Reasons Behind the Australian Grand Prix Start Time Change

The Australian Grand Prix in Melbourne will start at 15:00 local time to avoid the low sun issues faced by drivers last year, resulting in an early morning start for European fans due to the time difference not yet adjusted by daylight saving changes.

Highlights

‣ The Australian Grand Prix’s start time was adjusted to 15:00 local time in Melbourne to address drivers’ complaints about the low sun in the closing stages of the previous race.

‣ The time change means an early start for European Formula One fans, with the race beginning at 5am CET/4am UK time, due to the time difference not yet adjusted for daylight saving in both regions.

‣ The decision to maintain the race start at 15:00 local time, despite the potential for a more Europe-friendly start time, prioritizes driver safety over viewer convenience.


Oh, the joys of being a Formula One fan in Europe, right? Brace yourselves, folks. It’s gonna be an early one this time around. Picture this: It’s Sunday, 24 March, and while Melbourne basks in the afternoon glow at just past 3 PM, Europeans are… well, they’re barely opening their eyes at 5 AM CET/4 AM UK time. Remember last year? We had the luxury of starting at a more humane 7 AM CET/6 AM UK time. So, what’s with the change?

Now, here’s the kicker. After last year’s Australian Grand Prix wrapped up, the drivers were not exactly singing praises. Nope. They had a bone to pick with the low sun during the race’s final act. And who could blame them? The race was a stop-and-go affair, thanks to a slew of red flags. As dusk crept over the Albert Park circuit, visibility took a nosedive.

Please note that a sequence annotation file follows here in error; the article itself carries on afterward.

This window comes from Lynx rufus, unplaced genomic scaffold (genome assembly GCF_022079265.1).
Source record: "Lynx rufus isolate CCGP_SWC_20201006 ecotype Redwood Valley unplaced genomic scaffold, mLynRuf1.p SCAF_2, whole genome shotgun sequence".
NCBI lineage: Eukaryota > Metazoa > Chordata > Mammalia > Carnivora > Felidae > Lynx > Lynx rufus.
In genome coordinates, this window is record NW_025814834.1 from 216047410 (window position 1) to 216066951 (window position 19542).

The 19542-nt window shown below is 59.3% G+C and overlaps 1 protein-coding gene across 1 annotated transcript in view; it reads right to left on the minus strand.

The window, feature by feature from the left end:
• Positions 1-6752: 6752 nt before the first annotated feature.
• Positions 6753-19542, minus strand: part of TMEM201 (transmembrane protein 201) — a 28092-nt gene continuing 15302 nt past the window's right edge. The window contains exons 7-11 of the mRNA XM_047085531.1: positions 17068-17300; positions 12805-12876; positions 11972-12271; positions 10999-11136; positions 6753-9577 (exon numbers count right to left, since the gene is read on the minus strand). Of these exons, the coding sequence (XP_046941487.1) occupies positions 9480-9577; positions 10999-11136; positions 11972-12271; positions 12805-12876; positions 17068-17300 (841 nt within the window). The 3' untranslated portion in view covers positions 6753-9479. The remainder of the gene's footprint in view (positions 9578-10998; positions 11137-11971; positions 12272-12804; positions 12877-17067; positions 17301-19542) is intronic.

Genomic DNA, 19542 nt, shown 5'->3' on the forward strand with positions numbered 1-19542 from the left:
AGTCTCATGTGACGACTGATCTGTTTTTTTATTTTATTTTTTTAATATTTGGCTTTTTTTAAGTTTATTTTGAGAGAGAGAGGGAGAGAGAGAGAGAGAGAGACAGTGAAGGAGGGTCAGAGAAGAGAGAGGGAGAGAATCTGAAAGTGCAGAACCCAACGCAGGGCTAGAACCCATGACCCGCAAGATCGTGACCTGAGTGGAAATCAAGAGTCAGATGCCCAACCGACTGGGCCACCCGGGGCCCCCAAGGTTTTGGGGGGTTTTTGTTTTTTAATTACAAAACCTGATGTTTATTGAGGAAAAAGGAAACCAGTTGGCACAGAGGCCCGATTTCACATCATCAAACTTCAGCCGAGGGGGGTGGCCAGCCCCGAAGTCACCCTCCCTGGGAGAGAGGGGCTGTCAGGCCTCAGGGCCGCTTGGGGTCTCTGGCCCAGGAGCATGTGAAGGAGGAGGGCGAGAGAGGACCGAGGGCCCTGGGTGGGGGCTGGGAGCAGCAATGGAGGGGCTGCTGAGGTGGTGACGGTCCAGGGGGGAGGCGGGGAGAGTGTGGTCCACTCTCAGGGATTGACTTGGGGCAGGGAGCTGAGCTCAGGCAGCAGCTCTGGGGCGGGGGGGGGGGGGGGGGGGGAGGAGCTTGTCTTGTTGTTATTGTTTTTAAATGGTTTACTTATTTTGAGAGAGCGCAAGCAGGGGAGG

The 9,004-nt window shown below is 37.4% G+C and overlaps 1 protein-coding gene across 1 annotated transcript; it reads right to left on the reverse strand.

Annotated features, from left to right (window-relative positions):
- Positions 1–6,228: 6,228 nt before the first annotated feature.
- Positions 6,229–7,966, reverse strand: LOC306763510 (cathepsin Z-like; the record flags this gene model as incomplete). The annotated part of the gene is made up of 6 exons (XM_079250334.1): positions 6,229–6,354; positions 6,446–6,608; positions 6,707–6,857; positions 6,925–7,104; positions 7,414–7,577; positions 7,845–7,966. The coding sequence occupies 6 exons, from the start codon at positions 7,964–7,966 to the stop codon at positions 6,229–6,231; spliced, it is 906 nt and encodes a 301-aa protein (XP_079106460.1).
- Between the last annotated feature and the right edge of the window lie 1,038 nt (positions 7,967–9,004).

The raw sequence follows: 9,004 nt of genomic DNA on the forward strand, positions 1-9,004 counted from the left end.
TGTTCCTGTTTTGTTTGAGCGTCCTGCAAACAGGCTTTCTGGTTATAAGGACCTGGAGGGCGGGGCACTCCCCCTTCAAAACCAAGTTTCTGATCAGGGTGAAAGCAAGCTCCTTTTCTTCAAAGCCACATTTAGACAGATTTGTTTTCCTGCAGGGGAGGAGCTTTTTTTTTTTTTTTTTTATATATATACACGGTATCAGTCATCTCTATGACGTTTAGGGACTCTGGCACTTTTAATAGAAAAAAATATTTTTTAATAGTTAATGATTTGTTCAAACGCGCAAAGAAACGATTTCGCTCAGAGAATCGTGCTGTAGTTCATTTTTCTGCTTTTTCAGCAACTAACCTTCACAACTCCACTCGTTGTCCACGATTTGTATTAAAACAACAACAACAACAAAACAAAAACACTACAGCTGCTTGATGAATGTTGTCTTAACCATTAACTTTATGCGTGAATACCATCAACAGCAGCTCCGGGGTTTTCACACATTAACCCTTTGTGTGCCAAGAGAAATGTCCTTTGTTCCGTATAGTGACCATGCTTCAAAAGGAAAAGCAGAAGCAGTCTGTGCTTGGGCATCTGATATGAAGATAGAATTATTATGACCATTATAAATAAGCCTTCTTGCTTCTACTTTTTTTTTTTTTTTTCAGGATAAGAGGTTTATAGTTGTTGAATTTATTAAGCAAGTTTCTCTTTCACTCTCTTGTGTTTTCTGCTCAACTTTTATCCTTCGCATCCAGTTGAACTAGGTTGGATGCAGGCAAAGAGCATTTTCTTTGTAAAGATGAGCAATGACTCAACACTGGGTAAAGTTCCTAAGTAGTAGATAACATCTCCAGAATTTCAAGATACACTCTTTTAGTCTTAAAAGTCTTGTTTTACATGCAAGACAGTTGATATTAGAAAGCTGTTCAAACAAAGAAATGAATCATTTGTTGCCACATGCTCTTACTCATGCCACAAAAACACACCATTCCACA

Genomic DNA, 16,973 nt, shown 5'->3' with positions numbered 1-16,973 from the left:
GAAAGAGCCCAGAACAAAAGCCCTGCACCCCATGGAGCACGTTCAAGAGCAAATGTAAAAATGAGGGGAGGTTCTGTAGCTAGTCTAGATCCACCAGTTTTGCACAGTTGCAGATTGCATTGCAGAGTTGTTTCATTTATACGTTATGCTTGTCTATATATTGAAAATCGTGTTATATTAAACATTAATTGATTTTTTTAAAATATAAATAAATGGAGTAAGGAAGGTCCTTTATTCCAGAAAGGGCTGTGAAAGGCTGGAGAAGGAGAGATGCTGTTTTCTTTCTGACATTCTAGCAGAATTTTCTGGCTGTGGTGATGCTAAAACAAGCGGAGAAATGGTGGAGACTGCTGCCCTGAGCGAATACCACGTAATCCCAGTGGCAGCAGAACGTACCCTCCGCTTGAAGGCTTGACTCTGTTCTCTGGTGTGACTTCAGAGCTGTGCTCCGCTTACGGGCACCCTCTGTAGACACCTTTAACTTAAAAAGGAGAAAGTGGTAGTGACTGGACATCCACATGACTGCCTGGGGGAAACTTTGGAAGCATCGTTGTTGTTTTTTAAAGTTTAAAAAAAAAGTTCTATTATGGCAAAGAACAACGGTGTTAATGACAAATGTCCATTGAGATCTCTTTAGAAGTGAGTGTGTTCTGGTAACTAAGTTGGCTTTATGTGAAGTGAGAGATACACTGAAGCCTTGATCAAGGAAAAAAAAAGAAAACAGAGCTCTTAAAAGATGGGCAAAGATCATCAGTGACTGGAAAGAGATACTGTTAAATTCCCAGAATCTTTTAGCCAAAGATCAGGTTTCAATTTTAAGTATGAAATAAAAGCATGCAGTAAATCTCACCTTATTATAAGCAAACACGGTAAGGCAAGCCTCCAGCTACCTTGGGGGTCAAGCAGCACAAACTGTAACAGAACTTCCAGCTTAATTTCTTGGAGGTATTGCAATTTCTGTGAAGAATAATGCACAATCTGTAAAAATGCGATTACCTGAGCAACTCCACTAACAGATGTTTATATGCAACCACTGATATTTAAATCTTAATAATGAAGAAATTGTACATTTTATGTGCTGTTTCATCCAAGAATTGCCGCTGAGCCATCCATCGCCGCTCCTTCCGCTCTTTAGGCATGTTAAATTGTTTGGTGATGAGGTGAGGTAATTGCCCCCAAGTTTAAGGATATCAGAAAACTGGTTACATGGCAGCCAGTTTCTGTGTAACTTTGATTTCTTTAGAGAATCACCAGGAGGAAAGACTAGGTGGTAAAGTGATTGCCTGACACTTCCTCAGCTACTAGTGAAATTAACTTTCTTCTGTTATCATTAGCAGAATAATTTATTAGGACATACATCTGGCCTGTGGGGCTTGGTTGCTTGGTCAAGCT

Summertime in Melbourne

So, in a bid to keep the drivers happy (and, you know, actually seeing the track), the powers that be decided on a 15:00 start time again this year. But hold on, there’s a twist. Melbourne’s playing a different game this time. Unlike last year, winter’s chill hasn’t set in yet. And over in Europe? Daylight saving time is still on a break, leaving us with a yawning 10-hour time difference.

For the die-hard European fans, there was a glimmer of hope. Maybe, just maybe, they’d push the start to 16:00 local time? But alas, that pesky low sun would’ve been the unwelcome guest at the party, potentially throwing shade (quite literally) on the drivers’ day. So, here we are, setting alarms for an ungodly hour, all in the name of love for the sport.

Albert Ramirez
Albert Ramirez
Albert Ramirez is a senior writer at F1Highlights.com. With a passion for motorsports, Albert brings a unique perspective to the world of Formula One. With over five years of experience as a sports reporter, he has honed his skills in capturing the essence of the sport.

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